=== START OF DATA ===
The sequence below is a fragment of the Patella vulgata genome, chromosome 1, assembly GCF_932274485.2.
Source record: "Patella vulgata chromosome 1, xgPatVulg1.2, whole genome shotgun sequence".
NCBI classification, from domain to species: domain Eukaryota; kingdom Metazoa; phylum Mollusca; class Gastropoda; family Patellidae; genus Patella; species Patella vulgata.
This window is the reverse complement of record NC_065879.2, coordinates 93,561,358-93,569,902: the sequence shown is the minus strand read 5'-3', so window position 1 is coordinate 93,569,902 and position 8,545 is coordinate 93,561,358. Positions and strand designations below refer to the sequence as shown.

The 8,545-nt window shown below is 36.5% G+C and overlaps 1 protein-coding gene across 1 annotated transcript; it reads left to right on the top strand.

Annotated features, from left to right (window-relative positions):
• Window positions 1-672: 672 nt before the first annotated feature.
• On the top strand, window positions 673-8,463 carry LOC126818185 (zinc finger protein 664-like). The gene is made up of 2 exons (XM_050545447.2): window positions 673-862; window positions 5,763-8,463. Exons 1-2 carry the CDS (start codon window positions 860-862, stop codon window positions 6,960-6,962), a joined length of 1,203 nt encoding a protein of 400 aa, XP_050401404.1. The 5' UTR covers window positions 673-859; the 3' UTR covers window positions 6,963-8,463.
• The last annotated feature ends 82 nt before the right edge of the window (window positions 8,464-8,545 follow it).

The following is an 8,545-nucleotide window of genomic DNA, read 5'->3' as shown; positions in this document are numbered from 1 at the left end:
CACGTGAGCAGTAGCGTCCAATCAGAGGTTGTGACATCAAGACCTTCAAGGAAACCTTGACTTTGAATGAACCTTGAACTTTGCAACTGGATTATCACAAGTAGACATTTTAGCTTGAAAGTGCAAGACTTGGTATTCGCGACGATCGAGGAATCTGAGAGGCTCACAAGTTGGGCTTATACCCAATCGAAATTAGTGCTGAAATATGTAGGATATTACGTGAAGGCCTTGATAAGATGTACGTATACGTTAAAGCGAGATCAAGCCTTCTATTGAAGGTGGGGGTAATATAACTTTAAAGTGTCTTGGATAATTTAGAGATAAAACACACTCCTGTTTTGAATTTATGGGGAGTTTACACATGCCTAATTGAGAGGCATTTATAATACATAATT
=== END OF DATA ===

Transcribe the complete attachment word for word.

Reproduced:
The sequence below is a fragment of the Patella vulgata genome, chromosome 1, assembly GCF_932274485.2.
Source record: "Patella vulgata chromosome 1, xgPatVulg1.2, whole genome shotgun sequence".
NCBI classification, from domain to species: domain Eukaryota; kingdom Metazoa; phylum Mollusca; class Gastropoda; family Patellidae; genus Patella; species Patella vulgata.
This window is the reverse complement of record NC_065879.2, coordinates 93,561,358-93,569,902: the sequence shown is the minus strand read 5'-3', so window position 1 is coordinate 93,569,902 and position 8,545 is coordinate 93,561,358. Positions and strand designations below refer to the sequence as shown.

The 8,545-nt window shown below is 36.5% G+C and overlaps 1 protein-coding gene across 1 annotated transcript; it reads left to right on the top strand.

Annotated features, from left to right (window-relative positions):
• Window positions 1-672: 672 nt before the first annotated feature.
• On the top strand, window positions 673-8,463 carry LOC126818185 (zinc finger protein 664-like). The gene is made up of 2 exons (XM_050545447.2): window positions 673-862; window positions 5,763-8,463. Exons 1-2 carry the CDS (start codon window positions 860-862, stop codon window positions 6,960-6,962), a joined length of 1,203 nt encoding a protein of 400 aa, XP_050401404.1. The 5' UTR covers window positions 673-859; the 3' UTR covers window positions 6,963-8,463.
• The last annotated feature ends 82 nt before the right edge of the window (window positions 8,464-8,545 follow it).

The following is an 8,545-nucleotide window of genomic DNA, read 5'->3' as shown; positions in this document are numbered from 1 at the left end:
CACGTGAGCAGTAGCGTCCAATCAGAGGTTGTGACATCAAGACCTTCAAGGAAACCTTGACTTTGAATGAACCTTGAACTTTGCAACTGGATTATCACAAGTAGACATTTTAGCTTGAAAGTGCAAGACTTGGTATTCGCGACGATCGAGGAATCTGAGAGGCTCACAAGTTGGGCTTATACCCAATCGAAATTAGTGCTGAAATATGTAGGATATTACGTGAAGGCCTTGATAAGATGTACGTATACGTTAAAGCGAGATCAAGCCTTCTATTGAAGGTGGGGGTAATATAACTTTAAAGTGTCTTGGATAATTTAGAGATAAAACACACTCCTGTTTTGAATTTATGGGGAGTTTACACATGCCTAATTGAGAGGCATTTATAATACATAATT